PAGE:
No One Likes to Zoom and Fumble: A Business Case for Dedicated Mobile Pages

No One Likes to Zoom and Fumble: A Business Case for Dedicated Mobile Pages
Wednesday, May 16, 2012
Guest Contributor
SEM

There seem to be two types of companies: Those who get mobile, and those who don’t.

It’s often a function of cost: they’re investing in search, SEO, local listings and landing pages — and mobile is simply one more line item. If a visitor can already access a site on his or her mobile device, no matter how poorly, a mobile optimized site may be considered an inessential bell and whistle.

Oh, you think so?

Let’s Have a Frank Talk about Mobile Usability

Let’s put mobile aside for a minute. How many times in the past month have you been on your laptop or desktop and turned away from a website in frustration? Maybe the site didn’t make it easy for you to do what you wanted to do. Maybe there was too much text to read. Maybe there were too many steps between you and gratification. So you bounce, move on, find something better. We call that a usability fail. Sadly, many organizations don’t know how badly their websites fail in helping users perform even basic tasks.

Now let’s turn up the pressure. You’re on the bus. You’re using your smartphone to find a business, or book travel, or make a payment. If the task is effortless and you get it done before arriving at your stop, chances are you don’t think about why that process was so easy. You move on. But if that process is complicated — if the web form is too small, if you can’t read instructions, if the buttons are tiny and you keep hitting the wrong one… suddenly you hate your phone, you hate the bus, the other passengers, you hate your life… everything.

That, my friend, is the difference between good and bad usability.

That Ugly but Usable Mobile Page Trumps Your Pretty Web Page

You use your smartphone to do things that are immediate and time-sensitive. You call a cab, order pizza, find your local shoe repair — and you carry out these tasks while walking down the street or having a conversation. Not only are you being asked to master multiple interfaces (some mobile optimized, some not), you are doing this with a fraction of your full attention span.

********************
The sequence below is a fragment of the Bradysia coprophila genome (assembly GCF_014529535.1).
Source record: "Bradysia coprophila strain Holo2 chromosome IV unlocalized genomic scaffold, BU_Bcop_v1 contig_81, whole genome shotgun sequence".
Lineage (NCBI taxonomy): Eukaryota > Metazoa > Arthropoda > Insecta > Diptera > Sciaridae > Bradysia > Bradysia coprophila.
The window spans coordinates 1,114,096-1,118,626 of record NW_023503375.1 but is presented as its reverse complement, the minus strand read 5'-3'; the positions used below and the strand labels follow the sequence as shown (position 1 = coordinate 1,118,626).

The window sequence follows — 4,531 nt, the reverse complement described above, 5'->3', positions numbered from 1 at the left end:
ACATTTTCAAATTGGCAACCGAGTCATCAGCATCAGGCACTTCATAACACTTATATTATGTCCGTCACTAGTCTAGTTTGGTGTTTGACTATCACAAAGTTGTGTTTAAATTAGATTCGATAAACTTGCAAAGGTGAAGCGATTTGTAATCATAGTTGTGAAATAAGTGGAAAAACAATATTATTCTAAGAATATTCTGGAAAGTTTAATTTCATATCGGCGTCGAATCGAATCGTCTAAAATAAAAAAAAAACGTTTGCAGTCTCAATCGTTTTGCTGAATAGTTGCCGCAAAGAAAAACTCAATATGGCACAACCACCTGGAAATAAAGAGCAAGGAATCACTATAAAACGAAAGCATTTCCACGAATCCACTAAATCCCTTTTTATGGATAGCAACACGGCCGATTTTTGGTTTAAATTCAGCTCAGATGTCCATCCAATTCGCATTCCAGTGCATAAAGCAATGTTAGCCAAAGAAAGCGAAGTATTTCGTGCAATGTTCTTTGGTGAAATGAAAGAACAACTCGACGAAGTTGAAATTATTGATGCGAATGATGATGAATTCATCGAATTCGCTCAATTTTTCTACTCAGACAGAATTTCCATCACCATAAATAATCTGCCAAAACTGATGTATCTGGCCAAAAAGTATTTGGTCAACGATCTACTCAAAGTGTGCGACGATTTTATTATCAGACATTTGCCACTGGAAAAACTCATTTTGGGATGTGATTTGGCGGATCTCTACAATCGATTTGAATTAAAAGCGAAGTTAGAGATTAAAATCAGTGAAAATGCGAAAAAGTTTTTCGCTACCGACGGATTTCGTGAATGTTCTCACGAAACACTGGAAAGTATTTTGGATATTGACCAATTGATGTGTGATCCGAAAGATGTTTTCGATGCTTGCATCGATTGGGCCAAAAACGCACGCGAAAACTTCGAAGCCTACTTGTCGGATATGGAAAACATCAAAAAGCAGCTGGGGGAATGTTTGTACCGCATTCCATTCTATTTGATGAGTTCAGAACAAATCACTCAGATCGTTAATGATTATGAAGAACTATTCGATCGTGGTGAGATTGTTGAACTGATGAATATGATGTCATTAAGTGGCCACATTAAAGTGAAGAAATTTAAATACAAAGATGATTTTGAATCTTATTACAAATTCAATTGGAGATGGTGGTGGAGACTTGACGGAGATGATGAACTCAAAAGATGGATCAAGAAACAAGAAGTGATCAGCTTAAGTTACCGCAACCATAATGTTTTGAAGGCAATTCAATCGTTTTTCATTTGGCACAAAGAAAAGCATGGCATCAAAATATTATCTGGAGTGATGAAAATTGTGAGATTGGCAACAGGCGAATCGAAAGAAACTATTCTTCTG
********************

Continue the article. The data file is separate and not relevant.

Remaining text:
On a mobile device, good usability is almost exclusively about ergonomics. Sure, some very usable mobile pages are kind of ugly. But if you can read and click without zooming, if you can click to call without taking a second look, if you can use your clumsiest digit to navigate a menu… then even an ugly mobile page has succeeded where a non-mobile page would fail.

Mobile Users: Engaged, Decisive, Preoccupied

According to a Google and Ipsos OTX study, 90 percent of all smartphone users have taken action as the result of a mobile search (a purchase, phone call, etc.). What’s more, 88 percent of smartphone users who are looking for information will take action within 24 hours of a mobile search.

So I ask you: If your marketing efforts succeed in bringing mobile visitors to your site, why would you force them to squint, zoom and fumble?

If a user is researching on his or her mobile, he or she is already juggling multiple real-world distractions and already looking for a fast solution. Please, please, make it easy for the user. Simplify your navigation. Ensure that you phone number is large and clickable. Make your top three calls-to-action big, bright and thumbable.

The sooner you can make your website transparently navigable for the distracted mobile user, the more revenue your site will generate. Oh, and the more that bus-riding, kid juggling, one-handed mobile searcher will like you… even if they can’t remember why.

Kirsten Weisenburger, Digital Strategic Planner